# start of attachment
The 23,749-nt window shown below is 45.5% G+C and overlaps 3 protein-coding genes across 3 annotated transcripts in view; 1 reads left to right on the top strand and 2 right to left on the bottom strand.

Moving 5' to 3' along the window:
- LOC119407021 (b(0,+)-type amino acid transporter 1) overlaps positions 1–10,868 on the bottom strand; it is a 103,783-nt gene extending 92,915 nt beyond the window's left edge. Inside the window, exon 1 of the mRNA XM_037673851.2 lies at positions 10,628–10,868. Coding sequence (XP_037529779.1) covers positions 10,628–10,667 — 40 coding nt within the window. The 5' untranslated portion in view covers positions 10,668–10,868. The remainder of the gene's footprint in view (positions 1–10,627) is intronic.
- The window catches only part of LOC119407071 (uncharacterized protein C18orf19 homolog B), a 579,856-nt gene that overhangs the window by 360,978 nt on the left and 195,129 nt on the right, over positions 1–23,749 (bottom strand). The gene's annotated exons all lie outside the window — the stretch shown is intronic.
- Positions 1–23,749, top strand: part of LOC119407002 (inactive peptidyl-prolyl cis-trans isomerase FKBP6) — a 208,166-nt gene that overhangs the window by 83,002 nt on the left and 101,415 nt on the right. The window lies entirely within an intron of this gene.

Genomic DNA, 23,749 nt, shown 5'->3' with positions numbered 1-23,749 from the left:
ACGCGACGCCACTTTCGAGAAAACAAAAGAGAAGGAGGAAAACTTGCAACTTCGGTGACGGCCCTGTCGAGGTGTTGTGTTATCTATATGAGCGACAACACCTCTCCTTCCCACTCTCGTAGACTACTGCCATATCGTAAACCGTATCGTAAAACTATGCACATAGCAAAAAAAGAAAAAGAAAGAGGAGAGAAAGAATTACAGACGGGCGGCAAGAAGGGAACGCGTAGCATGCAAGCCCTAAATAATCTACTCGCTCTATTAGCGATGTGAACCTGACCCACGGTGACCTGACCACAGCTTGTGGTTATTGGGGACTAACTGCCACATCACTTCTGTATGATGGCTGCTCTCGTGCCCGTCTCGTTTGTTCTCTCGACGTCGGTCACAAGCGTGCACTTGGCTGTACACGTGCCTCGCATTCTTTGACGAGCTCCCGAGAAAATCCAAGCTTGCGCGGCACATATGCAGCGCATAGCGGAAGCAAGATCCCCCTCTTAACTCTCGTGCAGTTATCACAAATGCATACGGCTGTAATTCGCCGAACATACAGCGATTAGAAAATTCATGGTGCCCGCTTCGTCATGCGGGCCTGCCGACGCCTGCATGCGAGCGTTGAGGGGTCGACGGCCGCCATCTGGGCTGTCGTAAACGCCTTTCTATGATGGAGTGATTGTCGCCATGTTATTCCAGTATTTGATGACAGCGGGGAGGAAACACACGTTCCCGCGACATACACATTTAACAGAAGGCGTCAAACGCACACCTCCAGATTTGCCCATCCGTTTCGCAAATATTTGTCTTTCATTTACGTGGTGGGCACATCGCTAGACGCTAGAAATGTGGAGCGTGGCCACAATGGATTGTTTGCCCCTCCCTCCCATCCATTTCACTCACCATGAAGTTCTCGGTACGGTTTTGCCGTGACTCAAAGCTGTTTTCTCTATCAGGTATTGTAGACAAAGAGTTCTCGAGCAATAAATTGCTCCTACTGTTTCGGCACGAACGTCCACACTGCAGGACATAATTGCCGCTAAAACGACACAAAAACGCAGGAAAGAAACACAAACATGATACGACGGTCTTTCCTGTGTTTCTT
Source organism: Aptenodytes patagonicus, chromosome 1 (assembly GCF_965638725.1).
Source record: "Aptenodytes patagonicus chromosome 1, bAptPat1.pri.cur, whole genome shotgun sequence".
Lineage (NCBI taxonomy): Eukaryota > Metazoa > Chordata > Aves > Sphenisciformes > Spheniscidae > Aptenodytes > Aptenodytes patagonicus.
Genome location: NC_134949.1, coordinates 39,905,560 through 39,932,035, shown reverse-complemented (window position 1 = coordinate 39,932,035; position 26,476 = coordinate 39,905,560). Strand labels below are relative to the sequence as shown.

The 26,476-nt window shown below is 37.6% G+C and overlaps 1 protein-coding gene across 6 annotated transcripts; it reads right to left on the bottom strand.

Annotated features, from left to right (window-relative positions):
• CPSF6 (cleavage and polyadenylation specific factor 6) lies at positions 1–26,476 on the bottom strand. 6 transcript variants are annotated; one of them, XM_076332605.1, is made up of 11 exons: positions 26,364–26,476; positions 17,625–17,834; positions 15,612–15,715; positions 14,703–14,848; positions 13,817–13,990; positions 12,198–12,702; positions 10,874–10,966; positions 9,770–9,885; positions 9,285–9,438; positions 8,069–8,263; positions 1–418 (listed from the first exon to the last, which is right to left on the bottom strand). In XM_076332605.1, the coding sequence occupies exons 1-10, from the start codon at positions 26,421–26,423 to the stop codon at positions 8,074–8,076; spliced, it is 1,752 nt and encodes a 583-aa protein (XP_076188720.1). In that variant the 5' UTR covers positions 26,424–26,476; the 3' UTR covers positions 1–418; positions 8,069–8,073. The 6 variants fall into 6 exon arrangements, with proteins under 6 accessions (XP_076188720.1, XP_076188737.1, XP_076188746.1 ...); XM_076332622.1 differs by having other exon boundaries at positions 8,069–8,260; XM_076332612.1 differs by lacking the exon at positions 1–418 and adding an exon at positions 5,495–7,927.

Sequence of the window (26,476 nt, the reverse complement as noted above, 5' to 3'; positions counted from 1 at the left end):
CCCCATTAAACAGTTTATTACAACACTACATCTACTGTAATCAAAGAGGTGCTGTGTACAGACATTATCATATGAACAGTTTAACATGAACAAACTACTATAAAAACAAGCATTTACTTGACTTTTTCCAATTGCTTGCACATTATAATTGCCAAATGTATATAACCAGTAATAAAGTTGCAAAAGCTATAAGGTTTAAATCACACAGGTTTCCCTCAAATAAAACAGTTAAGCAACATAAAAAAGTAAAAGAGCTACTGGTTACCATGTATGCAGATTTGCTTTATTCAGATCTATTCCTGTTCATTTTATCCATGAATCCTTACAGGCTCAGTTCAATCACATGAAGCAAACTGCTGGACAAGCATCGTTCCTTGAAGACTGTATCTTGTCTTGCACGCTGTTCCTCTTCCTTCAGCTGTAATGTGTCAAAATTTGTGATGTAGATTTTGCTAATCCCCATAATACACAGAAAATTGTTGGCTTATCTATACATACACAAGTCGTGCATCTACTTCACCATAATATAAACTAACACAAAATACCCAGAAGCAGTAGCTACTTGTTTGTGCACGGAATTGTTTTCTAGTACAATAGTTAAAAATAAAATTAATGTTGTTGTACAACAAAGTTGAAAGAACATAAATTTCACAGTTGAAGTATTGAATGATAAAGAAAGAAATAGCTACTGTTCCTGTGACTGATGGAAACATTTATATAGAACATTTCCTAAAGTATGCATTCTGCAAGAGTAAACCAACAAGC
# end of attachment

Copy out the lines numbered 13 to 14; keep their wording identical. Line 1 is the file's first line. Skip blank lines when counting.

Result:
Annotated features, from left to right (window-relative positions):
• CPSF6 (cleavage and polyadenylation specific factor 6) lies at positions 1–26,476 on the bottom strand. 6 transcript variants are annotated; one of them, XM_076332605.1, is made up of 11 exons: positions 26,364–26,476; positions 17,625–17,834; positions 15,612–15,715; positions 14,703–14,848; positions 13,817–13,990; positions 12,198–12,702; positions 10,874–10,966; positions 9,770–9,885; positions 9,285–9,438; positions 8,069–8,263; positions 1–418 (listed from the first exon to the last, which is right to left on the bottom strand). In XM_076332605.1, the coding sequence occupies exons 1-10, from the start codon at positions 26,421–26,423 to the stop codon at positions 8,074–8,076; spliced, it is 1,752 nt and encodes a 583-aa protein (XP_076188720.1). In that variant the 5' UTR covers positions 26,424–26,476; the 3' UTR covers positions 1–418; positions 8,069–8,073. The 6 variants fall into 6 exon arrangements, with proteins under 6 accessions (XP_076188720.1, XP_076188737.1, XP_076188746.1 ...); XM_076332622.1 differs by having other exon boundaries at positions 8,069–8,260; XM_076332612.1 differs by lacking the exon at positions 1–418 and adding an exon at positions 5,495–7,927.